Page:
Public input closed on Wintergreen redevelopment

By Enrique Massot
The County News

Input from Bragg Creek area residents regarding a proposed redevelopment of the former Wintergreen ski hill is no longer accepted, a Rocky View County spokesperson said.

“The time for public input was at the (Nov. 28) initial public hearing,” said Communications Manager Grant Kaiser. “The public hearing is now closed.”

Kaiser said the County received “many presentations and submissions both for and against” the Resorts of the Canadian Rockies (RCR) proposal prior to the public hearing.

County administration reported to council that notice of the proposal was circulated to 110 “adjacent landowners.”

Not all Wintergreen residents, however, received the notice. Three residents sent letters in support, two of which contained objections, and one letter of unconditional support was sent by the Bragg Creek and Area Chamber of Commerce.

Six residents sent letters in opposition.

At the public hearing, nine residents spoke in support of the development, while three spoke in opposition.

Residents can still communicate their views to councillors, whose official email addresses can be found here.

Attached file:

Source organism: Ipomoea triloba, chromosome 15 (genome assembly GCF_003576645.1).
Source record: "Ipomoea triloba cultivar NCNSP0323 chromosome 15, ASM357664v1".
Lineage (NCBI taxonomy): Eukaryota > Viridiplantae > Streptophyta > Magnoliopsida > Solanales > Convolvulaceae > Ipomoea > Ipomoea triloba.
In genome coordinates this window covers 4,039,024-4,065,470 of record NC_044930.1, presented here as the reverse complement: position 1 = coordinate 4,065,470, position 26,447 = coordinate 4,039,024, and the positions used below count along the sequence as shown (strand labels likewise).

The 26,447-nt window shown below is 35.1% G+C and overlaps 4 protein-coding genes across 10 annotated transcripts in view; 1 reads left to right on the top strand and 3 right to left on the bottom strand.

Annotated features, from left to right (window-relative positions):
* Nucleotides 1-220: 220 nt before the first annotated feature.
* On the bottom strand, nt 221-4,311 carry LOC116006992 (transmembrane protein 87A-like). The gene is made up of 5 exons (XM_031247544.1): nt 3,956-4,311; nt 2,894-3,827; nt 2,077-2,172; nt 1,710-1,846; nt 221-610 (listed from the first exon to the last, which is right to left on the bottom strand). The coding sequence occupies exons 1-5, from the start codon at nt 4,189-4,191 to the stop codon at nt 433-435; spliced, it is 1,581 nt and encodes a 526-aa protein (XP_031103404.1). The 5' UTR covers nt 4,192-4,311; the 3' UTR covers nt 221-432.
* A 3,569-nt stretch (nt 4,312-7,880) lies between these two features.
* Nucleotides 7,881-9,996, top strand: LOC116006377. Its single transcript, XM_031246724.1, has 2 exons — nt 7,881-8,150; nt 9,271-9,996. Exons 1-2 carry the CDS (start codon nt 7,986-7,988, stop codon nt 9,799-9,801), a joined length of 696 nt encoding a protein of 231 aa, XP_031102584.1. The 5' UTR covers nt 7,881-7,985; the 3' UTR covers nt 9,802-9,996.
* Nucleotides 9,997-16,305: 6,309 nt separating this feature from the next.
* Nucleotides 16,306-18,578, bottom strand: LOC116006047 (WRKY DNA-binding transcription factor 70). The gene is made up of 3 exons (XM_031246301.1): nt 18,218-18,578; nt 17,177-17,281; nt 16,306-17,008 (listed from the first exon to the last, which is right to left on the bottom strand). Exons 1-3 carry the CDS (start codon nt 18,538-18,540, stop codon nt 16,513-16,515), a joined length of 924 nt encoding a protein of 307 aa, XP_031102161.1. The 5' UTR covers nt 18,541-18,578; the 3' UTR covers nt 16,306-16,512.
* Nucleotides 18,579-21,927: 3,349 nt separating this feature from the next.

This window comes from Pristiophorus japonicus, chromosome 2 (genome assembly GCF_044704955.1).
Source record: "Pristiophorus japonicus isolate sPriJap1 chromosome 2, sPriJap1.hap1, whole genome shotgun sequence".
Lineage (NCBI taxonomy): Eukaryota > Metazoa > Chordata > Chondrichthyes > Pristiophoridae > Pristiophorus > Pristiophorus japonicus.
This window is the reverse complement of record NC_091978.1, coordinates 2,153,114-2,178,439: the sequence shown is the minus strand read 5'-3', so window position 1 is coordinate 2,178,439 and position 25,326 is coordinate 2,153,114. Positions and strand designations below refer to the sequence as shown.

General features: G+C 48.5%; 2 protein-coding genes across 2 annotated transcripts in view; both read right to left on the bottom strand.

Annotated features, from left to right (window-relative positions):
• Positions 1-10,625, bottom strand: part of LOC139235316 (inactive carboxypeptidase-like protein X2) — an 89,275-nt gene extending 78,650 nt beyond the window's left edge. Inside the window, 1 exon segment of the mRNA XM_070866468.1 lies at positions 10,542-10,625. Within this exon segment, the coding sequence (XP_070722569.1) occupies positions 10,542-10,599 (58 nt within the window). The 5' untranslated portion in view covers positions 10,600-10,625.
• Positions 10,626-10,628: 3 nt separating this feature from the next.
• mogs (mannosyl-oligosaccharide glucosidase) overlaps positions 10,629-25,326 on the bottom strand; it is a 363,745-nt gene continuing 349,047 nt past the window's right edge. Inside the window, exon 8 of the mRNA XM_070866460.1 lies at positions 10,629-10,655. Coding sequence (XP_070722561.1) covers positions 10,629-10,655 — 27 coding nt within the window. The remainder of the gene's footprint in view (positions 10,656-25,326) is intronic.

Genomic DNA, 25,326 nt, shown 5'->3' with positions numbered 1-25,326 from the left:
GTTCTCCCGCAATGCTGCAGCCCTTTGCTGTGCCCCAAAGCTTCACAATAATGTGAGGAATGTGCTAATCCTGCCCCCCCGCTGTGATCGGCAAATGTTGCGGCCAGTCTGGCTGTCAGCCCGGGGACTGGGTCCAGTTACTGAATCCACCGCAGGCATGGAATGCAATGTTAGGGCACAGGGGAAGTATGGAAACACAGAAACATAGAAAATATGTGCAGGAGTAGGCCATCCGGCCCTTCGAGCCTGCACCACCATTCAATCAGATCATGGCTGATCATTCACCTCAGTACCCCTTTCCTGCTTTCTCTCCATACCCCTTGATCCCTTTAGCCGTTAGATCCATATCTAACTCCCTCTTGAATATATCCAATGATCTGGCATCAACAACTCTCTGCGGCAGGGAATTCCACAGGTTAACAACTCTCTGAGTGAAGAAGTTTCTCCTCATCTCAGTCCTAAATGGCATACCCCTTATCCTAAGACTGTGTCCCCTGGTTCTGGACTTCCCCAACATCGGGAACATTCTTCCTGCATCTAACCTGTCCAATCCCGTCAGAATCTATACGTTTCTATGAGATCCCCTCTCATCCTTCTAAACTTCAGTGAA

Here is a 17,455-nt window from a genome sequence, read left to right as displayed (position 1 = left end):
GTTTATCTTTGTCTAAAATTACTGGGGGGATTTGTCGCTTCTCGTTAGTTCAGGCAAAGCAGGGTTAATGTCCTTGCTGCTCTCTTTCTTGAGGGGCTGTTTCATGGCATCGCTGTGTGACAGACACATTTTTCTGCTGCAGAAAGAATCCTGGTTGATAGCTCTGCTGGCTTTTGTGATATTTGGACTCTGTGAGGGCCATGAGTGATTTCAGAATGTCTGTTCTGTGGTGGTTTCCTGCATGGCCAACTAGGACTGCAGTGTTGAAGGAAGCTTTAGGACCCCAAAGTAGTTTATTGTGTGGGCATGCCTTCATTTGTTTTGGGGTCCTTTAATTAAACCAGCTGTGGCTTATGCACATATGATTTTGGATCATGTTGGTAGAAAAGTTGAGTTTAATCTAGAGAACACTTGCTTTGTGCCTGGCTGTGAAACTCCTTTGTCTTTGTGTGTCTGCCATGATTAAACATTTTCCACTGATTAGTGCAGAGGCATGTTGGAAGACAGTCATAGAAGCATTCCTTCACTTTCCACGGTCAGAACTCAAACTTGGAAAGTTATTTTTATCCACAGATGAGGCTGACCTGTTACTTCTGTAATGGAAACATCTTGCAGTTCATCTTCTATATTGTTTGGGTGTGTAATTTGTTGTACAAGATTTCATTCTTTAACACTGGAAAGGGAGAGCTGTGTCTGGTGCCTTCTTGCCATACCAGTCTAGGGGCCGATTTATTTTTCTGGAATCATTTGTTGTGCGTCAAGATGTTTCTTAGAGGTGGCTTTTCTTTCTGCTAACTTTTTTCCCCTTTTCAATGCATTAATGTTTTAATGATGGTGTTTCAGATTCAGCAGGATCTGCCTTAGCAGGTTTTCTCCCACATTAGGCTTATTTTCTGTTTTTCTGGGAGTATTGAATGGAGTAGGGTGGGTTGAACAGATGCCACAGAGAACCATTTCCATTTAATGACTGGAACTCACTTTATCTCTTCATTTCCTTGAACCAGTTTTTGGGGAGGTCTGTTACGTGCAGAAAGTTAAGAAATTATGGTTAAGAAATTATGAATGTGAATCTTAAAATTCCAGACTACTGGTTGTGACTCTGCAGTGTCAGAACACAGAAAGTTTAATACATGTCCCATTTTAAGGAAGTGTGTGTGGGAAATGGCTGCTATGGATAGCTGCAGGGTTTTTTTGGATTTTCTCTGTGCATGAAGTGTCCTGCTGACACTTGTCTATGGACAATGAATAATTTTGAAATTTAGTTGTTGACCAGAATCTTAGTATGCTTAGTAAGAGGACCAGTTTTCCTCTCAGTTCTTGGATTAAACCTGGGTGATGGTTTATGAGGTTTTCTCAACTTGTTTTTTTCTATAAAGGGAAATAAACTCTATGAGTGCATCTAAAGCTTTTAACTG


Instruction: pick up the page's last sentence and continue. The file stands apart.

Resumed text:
RCR proposes to build approximately 300 homes, a 100-room hotel and a commercial component in lands previously occupied by the ski hill, which was decommissioned in 2003. County administration recommended council to turn down the application because several key outstanding items remained unsolved two years and a half after the plan was submitted to Rocky View.

Council, however, passed first and second readings to both a conceptual scheme and land-use redesignation for the proposal but withheld third (final) reading on both applications, directing County administration to negotiate outstanding technical items with RCR.

Such items, outlined in an administrative report to council, include:

  • Incompatibility of the proposal with housing densities permitted by the Greater Bragg Creek area structure plan,
  • Requirement for a second emergency egress for the area,
  • Requirement for a third emergency egress once 600 homes are built in north and west Bragg Creek (there is a total 500 homes in both areas now),
  • RCR’s agreement to finance the widening of Wintergreen Road to 10 metres from eight,
  • Provincial approval of a water licence conversion from snow-making to domestic use,
  • RCR’s agreement to connect the proposed development to Rocky View’s wastewater treatment plant and to finance capacity upgrades,
  • Provision of improved emergency egress from the subdivision for about 100 houses,
  • Provision of improved access to the Hamlet of Bragg Creek from Highway 22,
  • Municipal reserve calculations and specifications clarified to County administration’s satisfaction

The results of the negotiations must be presented to council after the new year.

“A report from Administration on progress will be presented to Council on January 23,” noted Kaiser in a Dec. 7 email to the County News. “At that time, Council will decide whether or not they are prepared to accept third reading, refuse it, or give more time/direction to Administration and then hold the matter off until a later date.”